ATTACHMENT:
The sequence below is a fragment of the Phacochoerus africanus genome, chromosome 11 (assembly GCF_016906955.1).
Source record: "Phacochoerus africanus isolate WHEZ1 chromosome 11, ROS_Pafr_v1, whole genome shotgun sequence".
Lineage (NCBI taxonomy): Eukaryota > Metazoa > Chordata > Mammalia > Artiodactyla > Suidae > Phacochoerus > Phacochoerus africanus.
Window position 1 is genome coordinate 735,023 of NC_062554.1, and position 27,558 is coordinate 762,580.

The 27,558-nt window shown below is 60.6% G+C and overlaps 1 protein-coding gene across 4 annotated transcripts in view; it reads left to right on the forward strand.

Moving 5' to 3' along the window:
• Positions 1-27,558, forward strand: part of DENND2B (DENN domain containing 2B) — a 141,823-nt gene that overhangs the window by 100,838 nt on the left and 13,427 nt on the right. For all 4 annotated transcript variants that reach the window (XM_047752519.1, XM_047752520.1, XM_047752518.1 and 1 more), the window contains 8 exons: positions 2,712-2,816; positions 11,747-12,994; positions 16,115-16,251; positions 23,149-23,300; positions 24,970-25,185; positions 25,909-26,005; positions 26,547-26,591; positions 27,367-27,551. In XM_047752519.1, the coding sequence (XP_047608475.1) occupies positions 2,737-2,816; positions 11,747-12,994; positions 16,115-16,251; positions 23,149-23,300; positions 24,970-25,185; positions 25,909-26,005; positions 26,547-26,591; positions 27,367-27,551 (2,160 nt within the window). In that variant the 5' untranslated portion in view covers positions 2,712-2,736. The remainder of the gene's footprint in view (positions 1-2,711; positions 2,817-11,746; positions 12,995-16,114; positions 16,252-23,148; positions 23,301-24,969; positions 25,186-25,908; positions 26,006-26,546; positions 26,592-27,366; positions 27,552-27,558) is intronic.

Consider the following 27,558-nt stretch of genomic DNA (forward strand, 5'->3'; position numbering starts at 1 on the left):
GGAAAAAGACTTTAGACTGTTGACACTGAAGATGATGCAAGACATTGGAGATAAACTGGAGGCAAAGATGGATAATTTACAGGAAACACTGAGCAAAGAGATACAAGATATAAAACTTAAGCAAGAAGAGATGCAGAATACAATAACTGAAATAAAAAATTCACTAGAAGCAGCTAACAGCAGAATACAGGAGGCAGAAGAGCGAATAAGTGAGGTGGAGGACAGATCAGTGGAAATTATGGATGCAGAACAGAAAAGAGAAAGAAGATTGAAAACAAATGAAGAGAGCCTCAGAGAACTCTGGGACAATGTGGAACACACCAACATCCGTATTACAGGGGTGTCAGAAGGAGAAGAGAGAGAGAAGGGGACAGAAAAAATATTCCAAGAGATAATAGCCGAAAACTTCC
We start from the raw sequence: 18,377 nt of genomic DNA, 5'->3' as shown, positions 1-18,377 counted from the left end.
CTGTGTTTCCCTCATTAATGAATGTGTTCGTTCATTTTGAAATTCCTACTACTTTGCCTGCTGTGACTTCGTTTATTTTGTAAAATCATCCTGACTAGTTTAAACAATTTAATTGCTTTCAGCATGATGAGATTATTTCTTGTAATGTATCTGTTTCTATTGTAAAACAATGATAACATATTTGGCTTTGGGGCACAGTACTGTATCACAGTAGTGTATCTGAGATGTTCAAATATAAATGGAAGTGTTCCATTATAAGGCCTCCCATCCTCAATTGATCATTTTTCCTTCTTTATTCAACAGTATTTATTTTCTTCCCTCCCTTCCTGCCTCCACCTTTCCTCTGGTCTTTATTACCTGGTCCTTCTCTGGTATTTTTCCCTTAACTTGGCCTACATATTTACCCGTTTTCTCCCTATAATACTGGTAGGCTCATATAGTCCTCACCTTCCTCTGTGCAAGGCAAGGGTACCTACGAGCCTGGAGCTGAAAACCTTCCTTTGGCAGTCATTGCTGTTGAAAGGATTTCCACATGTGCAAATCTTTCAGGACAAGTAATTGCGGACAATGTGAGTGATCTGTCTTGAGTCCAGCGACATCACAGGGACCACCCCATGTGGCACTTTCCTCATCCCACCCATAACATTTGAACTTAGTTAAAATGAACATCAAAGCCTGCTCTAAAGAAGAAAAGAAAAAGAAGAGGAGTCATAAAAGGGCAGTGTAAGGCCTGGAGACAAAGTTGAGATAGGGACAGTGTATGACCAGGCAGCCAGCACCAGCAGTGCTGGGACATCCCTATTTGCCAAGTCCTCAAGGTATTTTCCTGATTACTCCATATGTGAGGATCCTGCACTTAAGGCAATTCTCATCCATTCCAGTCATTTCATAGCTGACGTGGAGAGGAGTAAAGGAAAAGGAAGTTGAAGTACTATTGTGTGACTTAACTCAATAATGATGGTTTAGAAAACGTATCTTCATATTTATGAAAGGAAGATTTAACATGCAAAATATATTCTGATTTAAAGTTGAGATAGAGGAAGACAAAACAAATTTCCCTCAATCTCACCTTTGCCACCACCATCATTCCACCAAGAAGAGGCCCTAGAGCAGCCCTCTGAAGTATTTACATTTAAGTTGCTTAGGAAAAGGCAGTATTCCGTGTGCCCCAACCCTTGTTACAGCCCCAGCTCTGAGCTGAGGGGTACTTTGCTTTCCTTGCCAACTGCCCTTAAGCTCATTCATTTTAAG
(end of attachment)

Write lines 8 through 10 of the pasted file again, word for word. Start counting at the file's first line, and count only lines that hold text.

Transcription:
Consider the following 27,558-nt stretch of genomic DNA (forward strand, 5'->3'; position numbering starts at 1 on the left):
GGAAAAAGACTTTAGACTGTTGACACTGAAGATGATGCAAGACATTGGAGATAAACTGGAGGCAAAGATGGATAATTTACAGGAAACACTGAGCAAAGAGATACAAGATATAAAACTTAAGCAAGAAGAGATGCAGAATACAATAACTGAAATAAAAAATTCACTAGAAGCAGCTAACAGCAGAATACAGGAGGCAGAAGAGCGAATAAGTGAGGTGGAGGACAGATCAGTGGAAATTATGGATGCAGAACAGAAAAGAGAAAGAAGATTGAAAACAAATGAAGAGAGCCTCAGAGAACTCTGGGACAATGTGGAACACACCAACATCCGTATTACAGGGGTGTCAGAAGGAGAAGAGAGAGAGAAGGGGACAGAAAAAATATTCCAAGAGATAATAGCCGAAAACTTCC
We start from the raw sequence: 18,377 nt of genomic DNA, 5'->3' as shown, positions 1-18,377 counted from the left end.